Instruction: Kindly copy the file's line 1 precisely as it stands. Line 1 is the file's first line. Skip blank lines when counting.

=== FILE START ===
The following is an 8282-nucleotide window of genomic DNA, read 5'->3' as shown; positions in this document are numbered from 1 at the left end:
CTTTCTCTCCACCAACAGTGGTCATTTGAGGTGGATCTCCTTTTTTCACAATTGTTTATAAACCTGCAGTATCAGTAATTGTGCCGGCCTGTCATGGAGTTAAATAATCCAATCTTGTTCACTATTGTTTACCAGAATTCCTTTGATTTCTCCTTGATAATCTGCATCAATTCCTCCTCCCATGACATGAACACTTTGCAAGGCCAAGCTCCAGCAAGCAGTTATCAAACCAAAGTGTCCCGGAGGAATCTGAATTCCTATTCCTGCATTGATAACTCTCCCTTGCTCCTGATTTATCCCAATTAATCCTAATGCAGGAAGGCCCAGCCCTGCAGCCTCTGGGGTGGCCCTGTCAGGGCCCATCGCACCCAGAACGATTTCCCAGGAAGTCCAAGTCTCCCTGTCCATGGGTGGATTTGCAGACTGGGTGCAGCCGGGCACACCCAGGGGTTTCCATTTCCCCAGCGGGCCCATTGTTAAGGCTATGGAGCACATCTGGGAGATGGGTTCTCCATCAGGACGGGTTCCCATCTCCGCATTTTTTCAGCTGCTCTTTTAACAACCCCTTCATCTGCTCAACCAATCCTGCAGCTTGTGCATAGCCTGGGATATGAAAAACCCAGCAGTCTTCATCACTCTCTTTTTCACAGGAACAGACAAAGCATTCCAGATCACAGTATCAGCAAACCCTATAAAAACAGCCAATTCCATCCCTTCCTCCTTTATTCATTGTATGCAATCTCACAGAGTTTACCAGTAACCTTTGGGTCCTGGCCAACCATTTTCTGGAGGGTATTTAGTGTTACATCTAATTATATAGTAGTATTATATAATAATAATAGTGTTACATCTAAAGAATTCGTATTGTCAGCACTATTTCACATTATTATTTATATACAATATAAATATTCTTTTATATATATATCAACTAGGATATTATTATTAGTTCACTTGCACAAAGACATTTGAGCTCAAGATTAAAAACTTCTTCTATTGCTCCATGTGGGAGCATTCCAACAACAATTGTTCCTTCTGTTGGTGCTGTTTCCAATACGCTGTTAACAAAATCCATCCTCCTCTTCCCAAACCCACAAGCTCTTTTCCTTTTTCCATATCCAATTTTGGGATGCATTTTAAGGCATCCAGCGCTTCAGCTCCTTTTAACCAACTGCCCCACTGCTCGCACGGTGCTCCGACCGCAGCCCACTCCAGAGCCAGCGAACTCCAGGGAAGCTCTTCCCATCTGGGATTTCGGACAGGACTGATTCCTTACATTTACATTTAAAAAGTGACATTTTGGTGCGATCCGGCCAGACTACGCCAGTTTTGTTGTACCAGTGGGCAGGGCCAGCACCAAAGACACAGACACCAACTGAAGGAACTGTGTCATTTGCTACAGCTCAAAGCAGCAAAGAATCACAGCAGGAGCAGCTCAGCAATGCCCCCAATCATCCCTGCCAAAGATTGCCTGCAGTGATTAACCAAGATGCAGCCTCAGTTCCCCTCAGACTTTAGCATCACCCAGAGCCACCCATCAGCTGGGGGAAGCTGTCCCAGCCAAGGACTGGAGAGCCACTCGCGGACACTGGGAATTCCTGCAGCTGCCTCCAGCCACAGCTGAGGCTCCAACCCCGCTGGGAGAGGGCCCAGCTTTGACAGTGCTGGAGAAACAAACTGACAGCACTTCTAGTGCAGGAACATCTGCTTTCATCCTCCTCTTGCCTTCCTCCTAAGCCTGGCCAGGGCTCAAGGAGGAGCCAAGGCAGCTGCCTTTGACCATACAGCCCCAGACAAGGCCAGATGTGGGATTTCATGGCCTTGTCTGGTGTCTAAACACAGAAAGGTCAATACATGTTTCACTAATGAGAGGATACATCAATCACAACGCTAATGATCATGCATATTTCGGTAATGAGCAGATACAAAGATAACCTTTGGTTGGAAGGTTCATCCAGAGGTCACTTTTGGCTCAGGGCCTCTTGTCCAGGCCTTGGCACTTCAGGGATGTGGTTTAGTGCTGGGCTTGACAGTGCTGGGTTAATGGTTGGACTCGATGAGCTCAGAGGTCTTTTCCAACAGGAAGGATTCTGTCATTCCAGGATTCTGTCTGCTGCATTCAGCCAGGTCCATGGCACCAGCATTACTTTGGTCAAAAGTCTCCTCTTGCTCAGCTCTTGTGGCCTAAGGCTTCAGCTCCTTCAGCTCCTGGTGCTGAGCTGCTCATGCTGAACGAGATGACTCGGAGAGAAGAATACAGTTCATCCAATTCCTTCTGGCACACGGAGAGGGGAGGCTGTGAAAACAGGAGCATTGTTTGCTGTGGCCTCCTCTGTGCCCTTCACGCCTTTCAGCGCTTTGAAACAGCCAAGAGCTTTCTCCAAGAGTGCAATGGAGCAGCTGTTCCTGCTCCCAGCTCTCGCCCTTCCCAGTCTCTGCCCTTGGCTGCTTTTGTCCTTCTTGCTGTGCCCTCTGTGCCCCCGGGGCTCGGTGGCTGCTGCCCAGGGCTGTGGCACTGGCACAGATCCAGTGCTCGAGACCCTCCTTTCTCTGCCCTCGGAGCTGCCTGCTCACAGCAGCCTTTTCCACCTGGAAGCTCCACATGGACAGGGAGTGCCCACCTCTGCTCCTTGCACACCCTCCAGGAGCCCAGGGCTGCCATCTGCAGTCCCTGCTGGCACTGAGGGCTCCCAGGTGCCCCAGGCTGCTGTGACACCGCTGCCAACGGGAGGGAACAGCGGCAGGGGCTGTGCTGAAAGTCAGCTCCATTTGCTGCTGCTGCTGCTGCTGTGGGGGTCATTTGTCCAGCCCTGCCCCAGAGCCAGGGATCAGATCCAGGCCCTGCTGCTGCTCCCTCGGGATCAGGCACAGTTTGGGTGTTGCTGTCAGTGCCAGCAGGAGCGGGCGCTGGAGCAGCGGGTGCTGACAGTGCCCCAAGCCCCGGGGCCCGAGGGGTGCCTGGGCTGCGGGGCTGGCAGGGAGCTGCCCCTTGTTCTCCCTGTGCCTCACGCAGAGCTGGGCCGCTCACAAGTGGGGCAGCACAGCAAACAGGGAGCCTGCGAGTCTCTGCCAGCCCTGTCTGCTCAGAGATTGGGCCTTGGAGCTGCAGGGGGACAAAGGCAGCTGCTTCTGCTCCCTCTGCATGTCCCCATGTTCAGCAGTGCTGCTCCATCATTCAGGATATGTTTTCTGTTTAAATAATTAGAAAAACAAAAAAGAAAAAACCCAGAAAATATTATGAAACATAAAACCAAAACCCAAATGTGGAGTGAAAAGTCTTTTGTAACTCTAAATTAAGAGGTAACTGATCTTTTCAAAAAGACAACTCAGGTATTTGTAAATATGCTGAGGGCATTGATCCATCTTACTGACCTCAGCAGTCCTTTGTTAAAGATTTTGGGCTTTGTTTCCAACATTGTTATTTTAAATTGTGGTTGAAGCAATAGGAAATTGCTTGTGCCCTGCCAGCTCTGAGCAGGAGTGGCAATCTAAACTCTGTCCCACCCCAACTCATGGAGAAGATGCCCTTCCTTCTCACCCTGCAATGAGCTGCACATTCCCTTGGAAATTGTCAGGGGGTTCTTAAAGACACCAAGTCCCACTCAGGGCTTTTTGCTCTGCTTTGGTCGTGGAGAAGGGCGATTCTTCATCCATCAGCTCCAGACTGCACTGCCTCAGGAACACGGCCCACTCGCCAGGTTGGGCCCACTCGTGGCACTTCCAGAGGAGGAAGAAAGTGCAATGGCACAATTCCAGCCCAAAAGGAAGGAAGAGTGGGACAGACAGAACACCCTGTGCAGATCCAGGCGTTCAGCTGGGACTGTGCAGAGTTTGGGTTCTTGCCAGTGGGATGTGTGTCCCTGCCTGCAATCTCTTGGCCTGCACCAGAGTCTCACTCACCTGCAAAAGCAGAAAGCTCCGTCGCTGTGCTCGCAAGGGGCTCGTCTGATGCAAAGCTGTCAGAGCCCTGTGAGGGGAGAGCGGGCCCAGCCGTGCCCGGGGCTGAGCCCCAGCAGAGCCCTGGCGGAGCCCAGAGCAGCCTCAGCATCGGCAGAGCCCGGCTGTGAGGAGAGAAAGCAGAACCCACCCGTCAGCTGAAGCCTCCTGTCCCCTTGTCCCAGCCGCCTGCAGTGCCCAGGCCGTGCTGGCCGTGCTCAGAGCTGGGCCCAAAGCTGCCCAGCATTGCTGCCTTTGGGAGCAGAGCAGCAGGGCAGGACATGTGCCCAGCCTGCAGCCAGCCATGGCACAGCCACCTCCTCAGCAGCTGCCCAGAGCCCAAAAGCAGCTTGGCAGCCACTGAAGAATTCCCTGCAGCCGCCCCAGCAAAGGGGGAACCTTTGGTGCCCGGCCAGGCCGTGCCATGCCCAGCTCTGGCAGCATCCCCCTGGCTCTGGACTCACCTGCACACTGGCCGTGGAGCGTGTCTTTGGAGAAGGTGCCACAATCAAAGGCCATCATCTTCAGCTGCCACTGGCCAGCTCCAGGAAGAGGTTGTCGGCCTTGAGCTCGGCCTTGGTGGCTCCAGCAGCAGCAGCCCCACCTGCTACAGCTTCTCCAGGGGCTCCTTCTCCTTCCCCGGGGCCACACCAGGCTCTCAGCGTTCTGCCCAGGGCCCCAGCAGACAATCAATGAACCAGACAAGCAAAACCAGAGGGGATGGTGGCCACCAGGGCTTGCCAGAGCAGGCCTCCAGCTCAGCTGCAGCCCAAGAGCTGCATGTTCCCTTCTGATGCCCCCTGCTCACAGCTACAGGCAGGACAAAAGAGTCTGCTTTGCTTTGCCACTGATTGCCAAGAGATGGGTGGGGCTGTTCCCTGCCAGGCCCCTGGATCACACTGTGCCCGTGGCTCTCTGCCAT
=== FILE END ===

The following is an 8282-nucleotide window of genomic DNA, read 5'->3' as shown; positions in this document are numbered from 1 at the left end: